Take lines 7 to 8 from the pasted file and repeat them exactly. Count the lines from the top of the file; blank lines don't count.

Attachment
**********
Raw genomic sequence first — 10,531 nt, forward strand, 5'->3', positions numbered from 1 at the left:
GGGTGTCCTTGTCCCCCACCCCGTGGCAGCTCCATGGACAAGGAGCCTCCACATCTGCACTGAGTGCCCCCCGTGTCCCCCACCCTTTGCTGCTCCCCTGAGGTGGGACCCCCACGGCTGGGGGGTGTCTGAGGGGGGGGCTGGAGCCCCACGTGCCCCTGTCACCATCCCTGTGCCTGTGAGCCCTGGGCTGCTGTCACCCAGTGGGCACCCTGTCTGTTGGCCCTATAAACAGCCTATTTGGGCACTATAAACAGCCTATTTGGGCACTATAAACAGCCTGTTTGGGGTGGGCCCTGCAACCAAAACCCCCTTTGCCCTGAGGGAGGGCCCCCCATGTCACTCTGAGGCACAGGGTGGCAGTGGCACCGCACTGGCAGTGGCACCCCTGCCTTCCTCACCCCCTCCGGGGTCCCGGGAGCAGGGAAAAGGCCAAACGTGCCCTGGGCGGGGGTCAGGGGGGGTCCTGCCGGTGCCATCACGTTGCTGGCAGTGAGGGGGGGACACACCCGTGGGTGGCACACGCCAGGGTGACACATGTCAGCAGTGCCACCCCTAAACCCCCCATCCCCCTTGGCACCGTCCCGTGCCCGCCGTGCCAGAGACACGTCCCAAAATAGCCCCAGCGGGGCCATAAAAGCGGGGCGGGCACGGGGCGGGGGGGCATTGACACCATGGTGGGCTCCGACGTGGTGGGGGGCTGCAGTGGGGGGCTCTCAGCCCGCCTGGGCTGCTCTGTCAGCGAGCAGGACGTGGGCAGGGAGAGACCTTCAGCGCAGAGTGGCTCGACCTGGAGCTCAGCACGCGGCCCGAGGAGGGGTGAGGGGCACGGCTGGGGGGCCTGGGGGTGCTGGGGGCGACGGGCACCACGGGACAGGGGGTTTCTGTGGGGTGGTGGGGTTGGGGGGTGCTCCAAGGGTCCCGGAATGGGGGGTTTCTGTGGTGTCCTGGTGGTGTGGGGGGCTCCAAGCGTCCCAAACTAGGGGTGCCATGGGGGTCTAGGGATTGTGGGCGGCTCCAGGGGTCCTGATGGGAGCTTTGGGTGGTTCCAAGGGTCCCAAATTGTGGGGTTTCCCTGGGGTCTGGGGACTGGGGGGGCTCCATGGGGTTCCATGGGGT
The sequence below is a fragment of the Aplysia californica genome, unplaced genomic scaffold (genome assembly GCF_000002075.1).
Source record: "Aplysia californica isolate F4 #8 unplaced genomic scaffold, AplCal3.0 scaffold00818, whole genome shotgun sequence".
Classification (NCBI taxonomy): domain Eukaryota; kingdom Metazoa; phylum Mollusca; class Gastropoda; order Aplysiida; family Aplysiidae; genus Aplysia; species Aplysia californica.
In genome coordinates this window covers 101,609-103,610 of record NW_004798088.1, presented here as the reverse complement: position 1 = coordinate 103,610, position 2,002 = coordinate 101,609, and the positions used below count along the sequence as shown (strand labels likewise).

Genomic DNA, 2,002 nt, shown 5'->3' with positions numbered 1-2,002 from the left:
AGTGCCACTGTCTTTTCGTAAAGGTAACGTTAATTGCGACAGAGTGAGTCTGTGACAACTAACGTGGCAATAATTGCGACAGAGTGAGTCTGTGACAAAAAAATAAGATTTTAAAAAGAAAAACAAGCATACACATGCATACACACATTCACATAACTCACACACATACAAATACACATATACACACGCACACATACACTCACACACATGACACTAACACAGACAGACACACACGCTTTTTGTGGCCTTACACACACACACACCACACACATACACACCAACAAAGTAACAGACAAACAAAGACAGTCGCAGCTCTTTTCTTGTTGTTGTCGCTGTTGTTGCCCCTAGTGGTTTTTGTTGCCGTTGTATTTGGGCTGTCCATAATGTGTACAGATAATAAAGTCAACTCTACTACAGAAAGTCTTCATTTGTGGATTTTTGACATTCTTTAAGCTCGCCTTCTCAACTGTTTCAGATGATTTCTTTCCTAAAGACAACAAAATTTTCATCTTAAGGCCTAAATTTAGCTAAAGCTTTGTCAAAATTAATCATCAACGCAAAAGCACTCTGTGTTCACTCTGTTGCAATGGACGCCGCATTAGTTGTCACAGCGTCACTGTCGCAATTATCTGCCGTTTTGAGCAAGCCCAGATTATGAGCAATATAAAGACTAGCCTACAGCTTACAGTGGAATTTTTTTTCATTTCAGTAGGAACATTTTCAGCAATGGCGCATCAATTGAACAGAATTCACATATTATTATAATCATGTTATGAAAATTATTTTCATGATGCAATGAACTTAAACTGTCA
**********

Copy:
Genomic DNA, 2,002 nt, shown 5'->3' with positions numbered 1-2,002 from the left:
AGTGCCACTGTCTTTTCGTAAAGGTAACGTTAATTGCGACAGAGTGAGTCTGTGACAACTAACGTGGCAATAATTGCGACAGAGTGAGTCTGTGACAAAAAAATAAGATTTTAAAAAGAAAAACAAGCATACACATGCATACACACATTCACATAACTCACACACATACAAATACACATATACACACGCACACATACACTCACACACATGACACTAACACAGACAGACACACACGCTTTTTGTGGCCTTACACACACACACACCACACACATACACACCAACAAAGTAACAGACAAACAAAGACAGTCGCAGCTCTTTTCTTGTTGTTGTCGCTGTTGTTGCCCCTAGTGGTTTTTGTTGCCGTTGTATTTGGGCTGTCCATAATGTGTACAGATAATAAAGTCAACTCTACTACAGAAAGTCTTCATTTGTGGATTTTTGACATTCTTTAAGCTCGCCTTCTCAACTGTTTCAGATGATTTCTTTCCTAAAGACAACAAAATTTTCATCTTAAGGCCTAAATTTAGCTAAAGCTTTGTCAAAATTAATCATCAACGCAAAAGCACTCTGTGTTCACTCTGTTGCAATGGACGCCGCATTAGTTGTCACAGCGTCACTGTCGCAATTATCTGCCGTTTTGAGCAAGCCCAGATTATGAGCAATATAAAGACTAGCCTACAGCTTACAGTGGAATTTTTTTTCATTTCAGTAGGAACATTTTCAGCAATGGCGCATCAATTGAACAGAATTCACATATTATTATAATCATGTTATGAAAATTATTTTCATGATGCAATGAACTTAAACTGTCA